Did you lose some of your process steps during the “bookcase shutdown”?

That happens to me, batching things out, get the routine down (knowing I’ll never forget it), then taking time off and having to plan from the beginning.

57 is a bunch! looking good as always!

View pottz's profile


16954 posts in 2071 days

#5 posted 04-10-2021 11:56 PM

nice work my friend but i gotta ask,you read all those books? or are those props-lol.

-- working with my hands is a joy,it gives me a sense of fulfillment,somthing so many seek and so few find.-SAM MALOOF.

View crowie's profile


4593 posts in 3037 days

#6 posted 04-11-2021 12:25 AM

That’s sure some library of books for those beaut bookshelves, well done Dave.

-- Lifes good, Enjoy each new day...... Cheers from "On Top DownUnder" Crowie

View Dave Polaschek's profile

Dave Polaschek

7479 posts in 1669 days

#7 posted 04-11-2021 12:50 AM

No such thing, Dick.

Not really, Splint. That was part of the reason I blogged everything, though. If I write something down, I find it almost impossible to forget (so far, knock wood). Thanks!

Thanks, Pottz. Read all of them but the rightmost stack of six cases in the top picture. Those are the “to read” stack. I’ve added a couple dozen to it since we moved in, but I’ve read a few more than that during our 19 months here. Call it one case.

Thanks, Peter! I think I’d rather be building trucks for kids, but maybe next year after I’ve cleared the projects I’ve already promised to my sweetie, like the fireplace screens and the laundry hamper so she doesn’t have to look at my dirty unmentionables.

-- Dave - Santa Fe

View Oldtool's profile


3220 posts in 3277 days

#8 posted 04-11-2021 02:29 AM

Very nice private library there Dave, well done. I like the list of lessons learned, good things to remember.

-- "I am a firm believer in the people. If given the truth, they can be depended upon to meet any national crisis. The point is to bring them the real facts." - Abraham Lincoln

View Dave Polaschek's profile

Dave Polaschek

7479 posts in 1669 days

#9 posted 04-11-2021 03:02 AM

Thanks, Tom! It’ll be nice to have it finished.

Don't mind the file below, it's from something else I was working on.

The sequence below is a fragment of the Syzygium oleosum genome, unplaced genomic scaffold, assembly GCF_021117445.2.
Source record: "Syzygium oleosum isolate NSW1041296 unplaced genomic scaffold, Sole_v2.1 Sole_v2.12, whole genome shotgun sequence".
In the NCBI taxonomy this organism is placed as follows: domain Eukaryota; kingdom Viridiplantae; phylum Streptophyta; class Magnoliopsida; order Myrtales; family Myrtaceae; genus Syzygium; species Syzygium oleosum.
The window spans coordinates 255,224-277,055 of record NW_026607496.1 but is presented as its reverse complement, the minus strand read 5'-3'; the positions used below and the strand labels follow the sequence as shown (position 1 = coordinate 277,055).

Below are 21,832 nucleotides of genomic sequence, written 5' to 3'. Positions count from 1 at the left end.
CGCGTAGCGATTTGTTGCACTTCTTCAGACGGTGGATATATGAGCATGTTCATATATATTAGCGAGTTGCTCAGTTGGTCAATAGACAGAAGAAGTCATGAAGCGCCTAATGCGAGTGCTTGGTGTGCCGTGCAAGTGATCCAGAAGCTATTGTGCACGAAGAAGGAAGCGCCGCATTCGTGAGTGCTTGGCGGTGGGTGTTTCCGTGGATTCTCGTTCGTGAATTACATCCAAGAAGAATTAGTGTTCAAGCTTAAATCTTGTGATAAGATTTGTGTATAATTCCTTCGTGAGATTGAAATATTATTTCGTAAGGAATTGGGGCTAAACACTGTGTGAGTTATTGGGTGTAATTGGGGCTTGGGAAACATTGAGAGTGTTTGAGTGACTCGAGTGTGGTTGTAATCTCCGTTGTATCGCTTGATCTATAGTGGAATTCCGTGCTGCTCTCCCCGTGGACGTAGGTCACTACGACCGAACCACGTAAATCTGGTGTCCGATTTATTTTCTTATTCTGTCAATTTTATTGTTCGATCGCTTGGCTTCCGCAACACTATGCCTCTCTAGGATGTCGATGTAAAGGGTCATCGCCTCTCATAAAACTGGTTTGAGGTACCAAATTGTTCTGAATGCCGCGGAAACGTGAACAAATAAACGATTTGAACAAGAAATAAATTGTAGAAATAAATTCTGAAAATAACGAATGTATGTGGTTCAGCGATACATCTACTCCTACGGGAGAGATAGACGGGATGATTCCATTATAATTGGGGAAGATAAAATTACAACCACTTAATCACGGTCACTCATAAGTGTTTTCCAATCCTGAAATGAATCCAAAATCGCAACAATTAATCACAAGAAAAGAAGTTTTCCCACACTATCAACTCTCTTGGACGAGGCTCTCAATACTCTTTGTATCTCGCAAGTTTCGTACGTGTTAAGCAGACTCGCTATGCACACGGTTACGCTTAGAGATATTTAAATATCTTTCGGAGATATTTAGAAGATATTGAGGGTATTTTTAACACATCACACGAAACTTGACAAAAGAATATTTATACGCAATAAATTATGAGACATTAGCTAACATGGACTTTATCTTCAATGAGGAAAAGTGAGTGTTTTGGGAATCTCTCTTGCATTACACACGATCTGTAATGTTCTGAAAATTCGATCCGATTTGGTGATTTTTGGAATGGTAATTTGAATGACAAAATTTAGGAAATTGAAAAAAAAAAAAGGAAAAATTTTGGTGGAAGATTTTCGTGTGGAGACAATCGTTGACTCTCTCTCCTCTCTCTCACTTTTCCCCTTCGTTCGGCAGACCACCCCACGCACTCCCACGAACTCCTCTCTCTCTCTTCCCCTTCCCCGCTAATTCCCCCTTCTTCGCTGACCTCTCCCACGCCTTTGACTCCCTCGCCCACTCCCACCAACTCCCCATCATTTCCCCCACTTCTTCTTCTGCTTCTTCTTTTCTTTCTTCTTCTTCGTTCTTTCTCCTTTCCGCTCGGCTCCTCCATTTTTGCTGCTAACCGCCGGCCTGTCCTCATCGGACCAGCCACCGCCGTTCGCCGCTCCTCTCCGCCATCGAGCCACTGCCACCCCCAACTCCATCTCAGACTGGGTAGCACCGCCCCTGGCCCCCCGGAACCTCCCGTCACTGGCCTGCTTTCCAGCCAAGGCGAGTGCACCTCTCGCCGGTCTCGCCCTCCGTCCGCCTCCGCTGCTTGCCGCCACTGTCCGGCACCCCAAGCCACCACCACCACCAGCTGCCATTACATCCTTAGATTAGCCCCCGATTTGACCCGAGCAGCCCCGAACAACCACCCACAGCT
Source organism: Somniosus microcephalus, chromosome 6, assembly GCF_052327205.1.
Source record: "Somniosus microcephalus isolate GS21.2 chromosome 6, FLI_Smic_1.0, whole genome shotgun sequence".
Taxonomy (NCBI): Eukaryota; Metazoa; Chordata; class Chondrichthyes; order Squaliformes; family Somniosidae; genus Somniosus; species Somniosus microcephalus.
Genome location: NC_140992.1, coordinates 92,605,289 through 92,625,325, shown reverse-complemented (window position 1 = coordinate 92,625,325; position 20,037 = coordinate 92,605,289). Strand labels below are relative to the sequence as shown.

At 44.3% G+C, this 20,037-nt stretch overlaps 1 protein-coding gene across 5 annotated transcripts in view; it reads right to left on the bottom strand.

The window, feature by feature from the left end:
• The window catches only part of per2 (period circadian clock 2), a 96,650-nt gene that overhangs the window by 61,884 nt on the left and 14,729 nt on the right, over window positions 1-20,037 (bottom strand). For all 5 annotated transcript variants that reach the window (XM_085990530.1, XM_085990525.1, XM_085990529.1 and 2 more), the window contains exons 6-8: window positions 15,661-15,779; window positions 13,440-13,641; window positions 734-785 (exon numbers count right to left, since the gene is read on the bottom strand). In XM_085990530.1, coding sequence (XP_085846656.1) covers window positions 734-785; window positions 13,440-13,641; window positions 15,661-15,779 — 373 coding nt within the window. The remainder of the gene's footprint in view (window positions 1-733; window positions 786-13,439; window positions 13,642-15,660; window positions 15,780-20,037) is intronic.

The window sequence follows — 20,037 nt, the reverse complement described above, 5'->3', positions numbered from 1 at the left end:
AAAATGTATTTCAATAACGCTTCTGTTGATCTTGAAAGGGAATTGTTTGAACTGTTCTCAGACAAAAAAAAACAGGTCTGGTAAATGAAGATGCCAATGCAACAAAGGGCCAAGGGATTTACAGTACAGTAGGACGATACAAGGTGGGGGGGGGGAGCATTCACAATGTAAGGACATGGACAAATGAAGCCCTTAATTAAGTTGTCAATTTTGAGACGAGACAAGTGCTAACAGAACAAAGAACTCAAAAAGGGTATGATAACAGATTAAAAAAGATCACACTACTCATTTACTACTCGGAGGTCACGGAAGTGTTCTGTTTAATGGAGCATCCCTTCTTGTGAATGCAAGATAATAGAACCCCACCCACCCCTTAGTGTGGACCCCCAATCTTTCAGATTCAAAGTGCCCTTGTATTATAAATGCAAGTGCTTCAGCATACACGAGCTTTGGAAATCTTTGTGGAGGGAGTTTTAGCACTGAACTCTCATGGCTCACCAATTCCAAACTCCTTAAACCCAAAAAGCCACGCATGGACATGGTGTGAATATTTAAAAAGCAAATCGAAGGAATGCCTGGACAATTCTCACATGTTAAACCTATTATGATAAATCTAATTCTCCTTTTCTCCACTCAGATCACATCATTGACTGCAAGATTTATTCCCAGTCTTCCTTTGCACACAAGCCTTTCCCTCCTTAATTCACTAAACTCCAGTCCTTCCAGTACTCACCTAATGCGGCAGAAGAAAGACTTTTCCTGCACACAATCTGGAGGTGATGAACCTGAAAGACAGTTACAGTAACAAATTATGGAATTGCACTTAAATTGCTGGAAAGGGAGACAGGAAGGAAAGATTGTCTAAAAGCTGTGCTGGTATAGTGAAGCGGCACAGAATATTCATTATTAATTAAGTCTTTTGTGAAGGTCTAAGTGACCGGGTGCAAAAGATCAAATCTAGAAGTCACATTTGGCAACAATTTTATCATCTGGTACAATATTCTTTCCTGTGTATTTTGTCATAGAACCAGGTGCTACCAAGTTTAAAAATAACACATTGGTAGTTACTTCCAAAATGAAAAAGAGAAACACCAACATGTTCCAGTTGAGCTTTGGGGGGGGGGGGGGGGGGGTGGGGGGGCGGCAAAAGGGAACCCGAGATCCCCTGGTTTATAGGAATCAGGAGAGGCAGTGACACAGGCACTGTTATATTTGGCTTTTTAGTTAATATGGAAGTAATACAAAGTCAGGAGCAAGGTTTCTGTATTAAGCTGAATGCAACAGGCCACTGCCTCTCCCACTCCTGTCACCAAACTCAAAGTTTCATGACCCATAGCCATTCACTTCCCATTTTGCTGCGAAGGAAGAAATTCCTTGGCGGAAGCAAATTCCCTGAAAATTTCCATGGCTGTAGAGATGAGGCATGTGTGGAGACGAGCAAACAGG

And yeah. I learned things. And by writing them down, they’re a lot more likely to stick with me on future projects. Hopefully, I won’t have quite as many to learn on the next big project.

-- Dave - Santa Fe

View EarlS's profile


4463 posts in 3435 days

#10 posted 04-11-2021 12:12 PM

The only thing I’ve made that might even come close to 57 times is the dice mallets (OK – maybe 20), and they were a lot less involved.

I find that I wind up making multiples if I start thinking of different wood options, or slightly different designs. I’m not sure I could make 57 things the same way. Making only one version takes the most focus.

-- Earl "I'm a pessamist - generally that increases the chance that things will turn out better than expected"

View Dave Polaschek's profile

Dave Polaschek

7479 posts in 1669 days

#11 posted 04-11-2021 01:07 PM

Well, they are at least different sizes. But yeah, it’s been a long haul. On the other hand, I’ve gotten a lot better at casework, which will come in handy for future projects.

-- Dave - Santa Fe

View SouthShoreDeck's profile


2 posts in 102 days

#12 posted 04-11-2021 02:45 PM

Looks great! And I’m jealous that you have enough time to read all those books!

-- Sandy, Quincy MA,

View Eric's profile


1381 posts in 960 days

#13 posted 04-12-2021 01:34 AM

Beautiful job on the cases Dave, really liked reading the blog with the pointers that you have learned during the process. And by the time you finish, you will be building these in you sleep.

Now are all of those book cataloged like you would find in the local library? But since it is a personal one, folks might not notice. I tried to read some of the titles there, that is one great collection

-- Eric, building the dream

View Dave Polaschek's profile

Dave Polaschek

7479 posts in 1669 days

#14 posted 04-12-2021 02:07 AM

They’re not cataloged. They are grouped, sorta. But as I still have four boxes to unpack, I’ll be rearranging things. The fiction in particular is going to need a pretty thorough reorganization once I’ve got all the paperbacks where I can see them.

The nice part of this sort of case is that I can pick up a shelf of books and move them to another stack without hurting myself. Yeah, it might require some tower of Hanoi type machinations if it’s a shelf near the bottom of a stack, but I can get it done without having to call for help or take books off shelves. Which is kinda cool.

-- Dave - Santa Fe

View MikeB_UK's profile


401 posts in 2121 days

#15 posted 04-12-2021 09:37 AM

Great job Dave, although I’m not surprised you’ll be glad to see the back of this one. :)

-- Be yourself; everyone else is already taken.

showing 1 through 15 of 20 comments

Have your say...

You must be signed in to post the comments.

DISCLAIMER: Any posts on LJ are posted by individuals acting in their own right and do not necessarily reflect the views of LJ. LJ will not be held liable for the actions of any user.

Latest Projects | Latest Blog Entries | Latest Forum Topics